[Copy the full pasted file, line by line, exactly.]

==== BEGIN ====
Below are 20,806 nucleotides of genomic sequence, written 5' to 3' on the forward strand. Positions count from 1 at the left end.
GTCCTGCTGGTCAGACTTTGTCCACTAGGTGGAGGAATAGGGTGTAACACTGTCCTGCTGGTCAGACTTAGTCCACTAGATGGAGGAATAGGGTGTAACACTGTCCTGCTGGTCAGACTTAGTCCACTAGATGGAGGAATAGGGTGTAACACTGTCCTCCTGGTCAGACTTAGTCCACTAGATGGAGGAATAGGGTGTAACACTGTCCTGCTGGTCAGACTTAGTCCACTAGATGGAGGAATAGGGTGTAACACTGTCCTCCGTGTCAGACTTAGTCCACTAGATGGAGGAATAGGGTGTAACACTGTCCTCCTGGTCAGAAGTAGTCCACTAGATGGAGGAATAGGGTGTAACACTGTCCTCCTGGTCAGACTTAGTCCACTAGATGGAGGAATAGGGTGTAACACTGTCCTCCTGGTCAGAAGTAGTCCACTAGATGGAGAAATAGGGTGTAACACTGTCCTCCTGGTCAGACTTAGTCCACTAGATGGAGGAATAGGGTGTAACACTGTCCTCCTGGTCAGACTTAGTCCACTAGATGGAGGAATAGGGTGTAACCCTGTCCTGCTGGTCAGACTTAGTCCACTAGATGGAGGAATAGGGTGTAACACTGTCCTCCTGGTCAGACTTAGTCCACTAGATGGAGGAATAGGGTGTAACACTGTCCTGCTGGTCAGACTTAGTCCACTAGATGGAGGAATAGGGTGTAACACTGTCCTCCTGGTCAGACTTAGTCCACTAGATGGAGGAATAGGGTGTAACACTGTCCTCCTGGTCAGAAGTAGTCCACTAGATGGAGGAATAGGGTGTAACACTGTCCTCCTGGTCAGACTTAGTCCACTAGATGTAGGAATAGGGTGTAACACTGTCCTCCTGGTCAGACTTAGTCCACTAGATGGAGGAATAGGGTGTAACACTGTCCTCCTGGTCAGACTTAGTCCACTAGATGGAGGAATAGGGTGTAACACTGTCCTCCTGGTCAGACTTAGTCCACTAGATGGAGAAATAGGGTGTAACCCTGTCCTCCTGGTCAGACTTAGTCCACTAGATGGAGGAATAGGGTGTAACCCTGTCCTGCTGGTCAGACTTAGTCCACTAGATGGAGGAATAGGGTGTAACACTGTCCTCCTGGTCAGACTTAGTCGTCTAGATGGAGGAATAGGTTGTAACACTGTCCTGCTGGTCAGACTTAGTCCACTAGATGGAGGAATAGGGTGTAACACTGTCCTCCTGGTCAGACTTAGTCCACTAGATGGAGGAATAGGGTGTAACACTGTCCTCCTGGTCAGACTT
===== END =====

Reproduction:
Below are 20,806 nucleotides of genomic sequence, written 5' to 3' on the forward strand. Positions count from 1 at the left end.
GTCCTGCTGGTCAGACTTTGTCCACTAGGTGGAGGAATAGGGTGTAACACTGTCCTGCTGGTCAGACTTAGTCCACTAGATGGAGGAATAGGGTGTAACACTGTCCTGCTGGTCAGACTTAGTCCACTAGATGGAGGAATAGGGTGTAACACTGTCCTCCTGGTCAGACTTAGTCCACTAGATGGAGGAATAGGGTGTAACACTGTCCTGCTGGTCAGACTTAGTCCACTAGATGGAGGAATAGGGTGTAACACTGTCCTCCGTGTCAGACTTAGTCCACTAGATGGAGGAATAGGGTGTAACACTGTCCTCCTGGTCAGAAGTAGTCCACTAGATGGAGGAATAGGGTGTAACACTGTCCTCCTGGTCAGACTTAGTCCACTAGATGGAGGAATAGGGTGTAACACTGTCCTCCTGGTCAGAAGTAGTCCACTAGATGGAGAAATAGGGTGTAACACTGTCCTCCTGGTCAGACTTAGTCCACTAGATGGAGGAATAGGGTGTAACACTGTCCTCCTGGTCAGACTTAGTCCACTAGATGGAGGAATAGGGTGTAACCCTGTCCTGCTGGTCAGACTTAGTCCACTAGATGGAGGAATAGGGTGTAACACTGTCCTCCTGGTCAGACTTAGTCCACTAGATGGAGGAATAGGGTGTAACACTGTCCTGCTGGTCAGACTTAGTCCACTAGATGGAGGAATAGGGTGTAACACTGTCCTCCTGGTCAGACTTAGTCCACTAGATGGAGGAATAGGGTGTAACACTGTCCTCCTGGTCAGAAGTAGTCCACTAGATGGAGGAATAGGGTGTAACACTGTCCTCCTGGTCAGACTTAGTCCACTAGATGTAGGAATAGGGTGTAACACTGTCCTCCTGGTCAGACTTAGTCCACTAGATGGAGGAATAGGGTGTAACACTGTCCTCCTGGTCAGACTTAGTCCACTAGATGGAGGAATAGGGTGTAACACTGTCCTCCTGGTCAGACTTAGTCCACTAGATGGAGAAATAGGGTGTAACCCTGTCCTCCTGGTCAGACTTAGTCCACTAGATGGAGGAATAGGGTGTAACCCTGTCCTGCTGGTCAGACTTAGTCCACTAGATGGAGGAATAGGGTGTAACACTGTCCTCCTGGTCAGACTTAGTCGTCTAGATGGAGGAATAGGTTGTAACACTGTCCTGCTGGTCAGACTTAGTCCACTAGATGGAGGAATAGGGTGTAACACTGTCCTCCTGGTCAGACTTAGTCCACTAGATGGAGGAATAGGGTGTAACACTGTCCTCCTGGTCAGACTT